2007 Hardanger Fiddle Music and Dance Workshop
Folklore Village, Dodgeville, WI, July 19 - 22
Our 24th annual HFAA Workshop was once again held at Folklore Village Farm in Dodgeville, Wisconsin. Located on the edge of a restored prairie 35 minutes west of Madison, WI, Folklore Village was a lovely, rural setting for our four-day program that was filled with Hardanger fiddle, dance, singing, munnharpe and seljefløyte classes, concerts, lectures, and several lively Norwegian dance parties. The annual business meeting of HFAA members was also held at Folklore Village, on Saturday, July 21 after lunch.
Setesdal has a rich and varied fiddle tradition that includes the playing of beautiful vocal melodies, the creation of the setesdalsfele (a unique cross between a regular violin and a Hardanger fiddle), and the "heartbeat" foot tramp of the fiddler to the syncopated rythms and intricate melodic development of Setesdalsgangar tunes. The driving intensity and creative improvisations of the music offer an intriguing challenge for dancers to fit their steps to the beat while moving either in a ring as a social mixer or as a single couple with opportunities for men's accrobatics.
Many of the earliest Setesdalsgangar tunes were conceived on the munnharpe (mouth harp) and are thus the overall form of the gangar is keenly suited to the unique rythmic and tonal capabilities of the instrument. (Listen to music samples.) Setesdal contains the richest munnharpe traditions of any region in Norway and the instrument is commonly associated with the valley's traditional folk culture. We were pleased to offer munnharpe classes again at this year's workshop.
Our guest artists from Norway demystified the unique traditions of Setesdal for us. Monika Antun (Hardanger fiddle), a Class A fiddler and member of the fiddle group Knut Heddis Minne which has won the Landskappleik (national traditional dance and music competitions) several times, taught for many years in the folk music program at the Valle secondary school. Torleiv Løyland (dance and munnharpe) won the Landskappleik in dance in 1977. His two-decade teaching career includes fifteen years at the renowned Ole Bull Akademiet in Voss. Torleiv was assisited in teaching dance and munnharpe by his daughter Marit Løyland. Our American Hardanger fiddle instructors, Karen Løberg Code, Sarah Nagell, Karen Solgård, and Toby Weinberg are all well known for their teaching skill. All have studied with master players in Norway. Singing classes offered a unique opportunity to learn Setesdal fiddle melodies and songs from other valley regions of Norway with Carol Sersland, Hege Ravdal, and Sarah Nagell.Bruce Emery and Mary Hegge reviewed teaching of the Valdresspringar, which was featured at our 2004 workshop. And of course, evening dance parties offered a wide variety of dances from many other traditions of Norway, including the very popular springar and gangar dances of Telemark.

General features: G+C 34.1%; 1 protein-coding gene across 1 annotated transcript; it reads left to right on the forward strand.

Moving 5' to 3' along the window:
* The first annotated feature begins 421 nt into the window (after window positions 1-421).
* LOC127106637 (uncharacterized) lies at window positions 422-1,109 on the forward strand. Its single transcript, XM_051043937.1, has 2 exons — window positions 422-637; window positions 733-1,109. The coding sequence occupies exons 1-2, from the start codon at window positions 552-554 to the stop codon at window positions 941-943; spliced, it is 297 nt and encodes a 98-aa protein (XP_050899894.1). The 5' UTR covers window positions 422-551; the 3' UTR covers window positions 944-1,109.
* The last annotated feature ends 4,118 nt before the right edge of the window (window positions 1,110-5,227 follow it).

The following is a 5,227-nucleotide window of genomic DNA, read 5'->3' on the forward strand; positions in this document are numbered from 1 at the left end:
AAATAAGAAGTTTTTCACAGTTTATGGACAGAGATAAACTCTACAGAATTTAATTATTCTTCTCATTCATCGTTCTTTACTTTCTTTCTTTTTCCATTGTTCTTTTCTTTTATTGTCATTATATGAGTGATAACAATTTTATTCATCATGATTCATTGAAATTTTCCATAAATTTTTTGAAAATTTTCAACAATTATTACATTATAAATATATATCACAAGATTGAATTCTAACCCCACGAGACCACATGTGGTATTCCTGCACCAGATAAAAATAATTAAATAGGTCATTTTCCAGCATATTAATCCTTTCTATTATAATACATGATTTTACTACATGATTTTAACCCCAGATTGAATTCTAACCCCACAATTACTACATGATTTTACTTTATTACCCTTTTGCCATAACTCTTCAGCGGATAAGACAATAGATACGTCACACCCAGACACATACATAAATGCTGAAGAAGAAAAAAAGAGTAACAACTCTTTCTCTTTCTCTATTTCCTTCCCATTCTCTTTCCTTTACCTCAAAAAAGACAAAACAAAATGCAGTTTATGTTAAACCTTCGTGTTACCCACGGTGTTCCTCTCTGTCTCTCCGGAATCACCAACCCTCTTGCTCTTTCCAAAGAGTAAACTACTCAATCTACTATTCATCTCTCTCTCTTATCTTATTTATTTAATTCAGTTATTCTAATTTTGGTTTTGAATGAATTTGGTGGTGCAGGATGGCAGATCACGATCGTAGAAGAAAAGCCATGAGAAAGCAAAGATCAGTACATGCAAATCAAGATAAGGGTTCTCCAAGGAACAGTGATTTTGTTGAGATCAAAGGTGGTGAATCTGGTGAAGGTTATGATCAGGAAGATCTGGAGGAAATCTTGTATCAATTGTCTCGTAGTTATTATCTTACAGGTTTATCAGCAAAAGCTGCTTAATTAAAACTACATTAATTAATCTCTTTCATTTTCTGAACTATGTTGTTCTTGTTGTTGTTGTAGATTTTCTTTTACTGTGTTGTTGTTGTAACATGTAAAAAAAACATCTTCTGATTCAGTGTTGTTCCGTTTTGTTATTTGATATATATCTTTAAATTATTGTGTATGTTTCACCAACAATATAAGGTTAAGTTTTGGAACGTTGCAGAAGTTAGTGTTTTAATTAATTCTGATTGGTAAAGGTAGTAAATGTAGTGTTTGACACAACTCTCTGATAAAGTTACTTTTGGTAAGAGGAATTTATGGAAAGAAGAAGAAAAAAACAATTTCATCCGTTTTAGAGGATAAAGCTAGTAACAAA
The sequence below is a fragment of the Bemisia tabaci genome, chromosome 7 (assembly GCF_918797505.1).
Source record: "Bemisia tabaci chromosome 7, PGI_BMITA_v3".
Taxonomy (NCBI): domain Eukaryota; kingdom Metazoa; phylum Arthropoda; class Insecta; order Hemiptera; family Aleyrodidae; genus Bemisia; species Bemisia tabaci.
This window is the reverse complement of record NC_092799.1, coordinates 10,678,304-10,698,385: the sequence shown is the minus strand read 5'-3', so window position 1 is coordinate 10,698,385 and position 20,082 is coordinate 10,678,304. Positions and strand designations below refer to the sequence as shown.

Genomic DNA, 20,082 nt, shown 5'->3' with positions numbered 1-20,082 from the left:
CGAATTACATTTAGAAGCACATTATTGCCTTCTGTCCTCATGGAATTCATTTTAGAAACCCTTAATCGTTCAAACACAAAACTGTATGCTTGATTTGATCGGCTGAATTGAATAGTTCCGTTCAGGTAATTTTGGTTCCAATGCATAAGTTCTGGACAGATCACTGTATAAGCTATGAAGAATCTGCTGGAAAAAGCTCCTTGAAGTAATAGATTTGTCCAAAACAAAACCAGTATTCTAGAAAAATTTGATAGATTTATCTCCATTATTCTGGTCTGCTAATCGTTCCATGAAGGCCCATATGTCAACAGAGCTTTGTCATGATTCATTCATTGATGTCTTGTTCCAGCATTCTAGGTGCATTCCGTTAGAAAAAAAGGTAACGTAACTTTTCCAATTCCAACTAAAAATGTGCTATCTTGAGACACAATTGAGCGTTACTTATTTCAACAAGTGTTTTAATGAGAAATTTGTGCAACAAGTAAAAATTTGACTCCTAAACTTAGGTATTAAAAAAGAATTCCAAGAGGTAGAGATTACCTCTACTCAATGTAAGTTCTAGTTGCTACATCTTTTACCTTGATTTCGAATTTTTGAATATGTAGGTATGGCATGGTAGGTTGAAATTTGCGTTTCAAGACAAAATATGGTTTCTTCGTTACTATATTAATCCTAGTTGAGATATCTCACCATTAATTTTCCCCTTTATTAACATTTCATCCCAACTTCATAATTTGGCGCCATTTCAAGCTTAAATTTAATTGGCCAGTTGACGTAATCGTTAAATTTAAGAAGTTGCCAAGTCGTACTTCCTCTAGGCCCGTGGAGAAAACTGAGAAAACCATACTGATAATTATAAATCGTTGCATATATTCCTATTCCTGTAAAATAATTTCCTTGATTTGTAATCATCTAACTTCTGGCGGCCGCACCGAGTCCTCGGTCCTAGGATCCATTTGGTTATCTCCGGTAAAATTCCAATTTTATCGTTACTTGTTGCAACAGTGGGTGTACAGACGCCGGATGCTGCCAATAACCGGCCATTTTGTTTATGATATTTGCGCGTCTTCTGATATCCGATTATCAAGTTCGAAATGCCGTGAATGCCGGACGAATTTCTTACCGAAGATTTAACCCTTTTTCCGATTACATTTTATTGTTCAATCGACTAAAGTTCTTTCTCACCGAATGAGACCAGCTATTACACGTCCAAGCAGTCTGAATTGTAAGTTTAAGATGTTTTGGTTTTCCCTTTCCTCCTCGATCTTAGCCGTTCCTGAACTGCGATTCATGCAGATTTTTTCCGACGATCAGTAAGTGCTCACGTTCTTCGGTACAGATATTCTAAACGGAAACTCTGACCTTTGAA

Post-Workshop Concert in Madison
Monika Antun appeared in a live concert with master dancers from Norway. The father and daughter duo Torleiv and Marit Løyland, demonstrated dances from Setesdal and played the munnharpe (mouth harp).